Tabletalk Subscription
You have {{ remainingArticles }} free {{ counterWords }} remaining.You've accessed all your free articles.
Unlock the Archives for Free

Request your free, three-month trial to Tabletalk magazine. You’ll receive the print issue monthly and gain immediate digital access to decades of archives. This trial is risk-free. No credit card required.

Try Tabletalk Now

Already receive Tabletalk magazine every month?

Verify your email address to gain unlimited access.

{{ error }}Need help?

Psalm 47

“God has gone up with a shout, the Lord with the sound of a trumpet. Sing praises to God, sing praises! Sing praises to our King, sing praises! For God is the King of all the earth; sing praises with a psalm!” (vv. 5–7).

Where do we find instruction from the Lord that we are to go to the ends of the earth and call people to faith in Him? If asked this question, many Christians will undoubtedly point to texts such as Matthew 28:18–20, which calls the church to make disciples of all nations. They might also look to Acts 9:15, where Paul is identified as one who will proclaim the good news to the nations.

But the command to proclaim the truth of God to the nations did not begin in the new covenant era. In fact, the Old Testament is as much a missionary book as the New Testament. We see this particularly in the book of Psalms. Today’s passage, for example, calls the nations of the world to praise and worship the God of Israel (Ps. 47:1). These nations must hear of Israel’s God if they are going to be able to do that.

Psalm 47 makes universal claims. Ancient Near Eastern peoples often assumed that particular gods were exclusive to particular nations. In other words, Yahweh, the covenant Lord of Israel, would have been seen by many as the being whom the Israelites should worship but not the being whom the Syrians or the Babylonians should praise. Yet that is not the perspective of the Old Testament Scriptures. What set Israel’s religion apart from other ancient religions was its exclusivity—Yahweh was not one god among many who was bound only to Israel; rather, He was to be worshiped by all the surrounding nations as well. In addition to its exhortation for the peoples to praise the Lord, Psalm 47 also makes the claim that Yahweh is God over all the earth with its use of the title “great king” for the Lord (v. 2). This was a title that kings of larger nations or empires used for themselves when they entered into treaties with smaller states. Under the terms of these suzerain-vassal treaties, the great king of the larger and stronger empire (the suzerain) would pledge to protect the smaller state (the vassal) from other nations. In return, the vassal had to pledge absolute loyalty to the suzerain. By casting Yahweh as the “great king” (the suzerain) of the whole earth, the psalmist is calling the world to serve the God of Israel and no other.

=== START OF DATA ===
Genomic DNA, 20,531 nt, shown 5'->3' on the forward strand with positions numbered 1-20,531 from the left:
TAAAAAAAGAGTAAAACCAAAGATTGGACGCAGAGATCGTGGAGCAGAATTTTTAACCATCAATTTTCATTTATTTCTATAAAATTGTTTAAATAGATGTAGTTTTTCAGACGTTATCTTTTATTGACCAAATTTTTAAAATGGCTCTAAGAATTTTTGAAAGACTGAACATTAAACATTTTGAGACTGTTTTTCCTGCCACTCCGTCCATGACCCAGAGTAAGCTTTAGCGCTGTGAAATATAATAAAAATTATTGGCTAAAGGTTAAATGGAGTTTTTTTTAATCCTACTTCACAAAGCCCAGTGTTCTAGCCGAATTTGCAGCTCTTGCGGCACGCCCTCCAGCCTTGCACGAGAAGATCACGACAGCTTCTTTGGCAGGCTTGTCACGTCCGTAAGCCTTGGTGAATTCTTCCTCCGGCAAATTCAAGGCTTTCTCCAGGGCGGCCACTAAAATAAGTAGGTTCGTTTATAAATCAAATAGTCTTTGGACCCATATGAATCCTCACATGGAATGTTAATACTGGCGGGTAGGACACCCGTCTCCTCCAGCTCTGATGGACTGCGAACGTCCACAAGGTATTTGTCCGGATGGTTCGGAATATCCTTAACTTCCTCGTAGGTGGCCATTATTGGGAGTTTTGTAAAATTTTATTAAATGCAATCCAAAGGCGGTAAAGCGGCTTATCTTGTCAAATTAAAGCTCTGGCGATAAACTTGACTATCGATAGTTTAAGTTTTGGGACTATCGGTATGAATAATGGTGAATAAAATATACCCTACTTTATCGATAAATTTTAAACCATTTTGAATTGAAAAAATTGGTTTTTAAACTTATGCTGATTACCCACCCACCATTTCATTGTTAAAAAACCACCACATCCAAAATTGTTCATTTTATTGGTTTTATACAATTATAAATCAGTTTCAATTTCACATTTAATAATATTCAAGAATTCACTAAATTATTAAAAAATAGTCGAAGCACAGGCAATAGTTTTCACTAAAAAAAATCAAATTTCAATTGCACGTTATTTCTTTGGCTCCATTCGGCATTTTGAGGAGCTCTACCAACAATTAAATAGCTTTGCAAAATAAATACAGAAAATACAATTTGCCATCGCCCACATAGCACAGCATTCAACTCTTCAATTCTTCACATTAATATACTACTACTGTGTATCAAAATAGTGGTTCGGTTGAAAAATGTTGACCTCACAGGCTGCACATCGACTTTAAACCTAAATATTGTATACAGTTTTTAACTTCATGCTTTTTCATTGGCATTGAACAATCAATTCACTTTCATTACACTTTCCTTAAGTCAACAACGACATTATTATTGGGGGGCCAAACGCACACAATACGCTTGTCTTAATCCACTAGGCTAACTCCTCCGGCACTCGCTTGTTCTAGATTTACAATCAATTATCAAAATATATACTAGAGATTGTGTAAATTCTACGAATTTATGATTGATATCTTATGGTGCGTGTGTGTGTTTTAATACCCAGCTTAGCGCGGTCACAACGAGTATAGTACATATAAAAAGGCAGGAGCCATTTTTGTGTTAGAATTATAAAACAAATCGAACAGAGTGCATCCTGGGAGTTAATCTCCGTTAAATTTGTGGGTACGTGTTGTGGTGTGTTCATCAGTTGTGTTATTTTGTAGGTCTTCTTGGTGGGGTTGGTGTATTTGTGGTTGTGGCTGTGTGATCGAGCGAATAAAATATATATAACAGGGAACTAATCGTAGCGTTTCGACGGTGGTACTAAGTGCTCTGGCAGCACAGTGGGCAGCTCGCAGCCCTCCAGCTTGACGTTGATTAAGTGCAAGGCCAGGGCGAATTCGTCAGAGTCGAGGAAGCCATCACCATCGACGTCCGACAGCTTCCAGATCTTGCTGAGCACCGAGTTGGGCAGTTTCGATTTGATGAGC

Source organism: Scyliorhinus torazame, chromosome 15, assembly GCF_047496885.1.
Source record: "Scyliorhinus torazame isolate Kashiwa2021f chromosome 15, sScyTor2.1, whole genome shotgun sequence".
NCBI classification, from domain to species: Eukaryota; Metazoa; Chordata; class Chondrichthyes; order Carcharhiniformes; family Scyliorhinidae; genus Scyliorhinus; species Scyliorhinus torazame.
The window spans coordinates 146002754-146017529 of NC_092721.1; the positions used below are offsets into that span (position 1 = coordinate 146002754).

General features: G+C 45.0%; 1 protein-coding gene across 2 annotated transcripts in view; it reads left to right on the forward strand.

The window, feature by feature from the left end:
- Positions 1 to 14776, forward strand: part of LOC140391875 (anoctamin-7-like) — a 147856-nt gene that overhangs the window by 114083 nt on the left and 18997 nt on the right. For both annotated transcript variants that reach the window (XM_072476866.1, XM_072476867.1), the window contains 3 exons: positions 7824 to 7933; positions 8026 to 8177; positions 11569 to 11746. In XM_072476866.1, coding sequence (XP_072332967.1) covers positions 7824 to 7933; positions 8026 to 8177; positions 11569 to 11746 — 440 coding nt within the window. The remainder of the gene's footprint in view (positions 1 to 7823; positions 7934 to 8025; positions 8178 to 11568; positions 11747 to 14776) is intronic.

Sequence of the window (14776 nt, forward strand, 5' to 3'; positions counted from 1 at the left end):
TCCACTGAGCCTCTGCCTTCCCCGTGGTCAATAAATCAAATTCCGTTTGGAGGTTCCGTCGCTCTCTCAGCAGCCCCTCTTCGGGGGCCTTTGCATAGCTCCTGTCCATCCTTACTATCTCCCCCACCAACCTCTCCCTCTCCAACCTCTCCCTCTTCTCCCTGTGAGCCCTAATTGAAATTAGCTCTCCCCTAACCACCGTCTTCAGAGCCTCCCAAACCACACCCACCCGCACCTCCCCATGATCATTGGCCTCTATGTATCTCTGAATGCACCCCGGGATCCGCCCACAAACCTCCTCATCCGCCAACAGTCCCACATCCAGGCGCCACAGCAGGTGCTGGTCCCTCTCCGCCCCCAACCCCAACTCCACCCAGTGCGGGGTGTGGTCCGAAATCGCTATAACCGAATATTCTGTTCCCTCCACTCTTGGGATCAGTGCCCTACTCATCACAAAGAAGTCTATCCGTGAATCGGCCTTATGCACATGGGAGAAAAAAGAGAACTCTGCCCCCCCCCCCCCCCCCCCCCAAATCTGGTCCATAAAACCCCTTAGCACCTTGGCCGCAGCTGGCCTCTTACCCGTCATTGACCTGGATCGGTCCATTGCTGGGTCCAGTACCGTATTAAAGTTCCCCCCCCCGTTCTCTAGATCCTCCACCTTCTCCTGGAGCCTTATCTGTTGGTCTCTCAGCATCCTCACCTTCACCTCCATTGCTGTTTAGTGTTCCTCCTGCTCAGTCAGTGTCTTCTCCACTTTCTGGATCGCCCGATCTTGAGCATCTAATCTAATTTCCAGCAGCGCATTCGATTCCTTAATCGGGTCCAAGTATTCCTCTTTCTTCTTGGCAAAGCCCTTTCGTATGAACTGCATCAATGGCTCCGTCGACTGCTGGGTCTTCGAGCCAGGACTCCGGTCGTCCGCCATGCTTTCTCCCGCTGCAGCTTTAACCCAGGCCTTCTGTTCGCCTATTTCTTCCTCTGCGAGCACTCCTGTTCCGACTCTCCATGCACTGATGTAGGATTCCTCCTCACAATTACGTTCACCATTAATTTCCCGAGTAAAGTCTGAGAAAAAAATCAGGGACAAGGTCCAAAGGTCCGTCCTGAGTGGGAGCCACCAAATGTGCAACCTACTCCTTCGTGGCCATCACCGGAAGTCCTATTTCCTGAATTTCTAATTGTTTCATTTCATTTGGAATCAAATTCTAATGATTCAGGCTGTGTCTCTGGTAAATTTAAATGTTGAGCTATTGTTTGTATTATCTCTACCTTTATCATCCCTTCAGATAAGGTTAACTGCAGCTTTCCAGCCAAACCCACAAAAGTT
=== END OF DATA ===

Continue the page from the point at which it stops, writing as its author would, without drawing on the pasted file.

Israel had a special reason to worship Yahweh because of His acts of salvation. He brought Israel out of Egypt and subdued nations under her (vv. 3–4). This points finally to the church, where the people of Yahweh conquer the nations with the gospel, incorporating them into the true Israel of God—Jews and Gentiles who serve Christ Jesus (Rom. 11).

Coram Deo Living before the face of God

John Calvin comments on vv. 3–4 of today’s passage: “By these words he intimates that the kingdom of God would be much more magnificent and glorious at the coming of the Messiah, than it was under the shadowy dispensation of the Law, inasmuch as it would be extended to the utmost boundaries of the earth.” God has conquered us with His Word, not destroying us, but bringing us into the company of His redeemed people.

For Further Study
  • Isaiah 2:1–5
  • Daniel 7:9–14
  • Mark 13:10
  • Revelation 2:18–28

The King’s Glorious Bride

The Practice of Sinning

Keep Reading Shame

From the April 2015 Issue
Apr 2015 Issue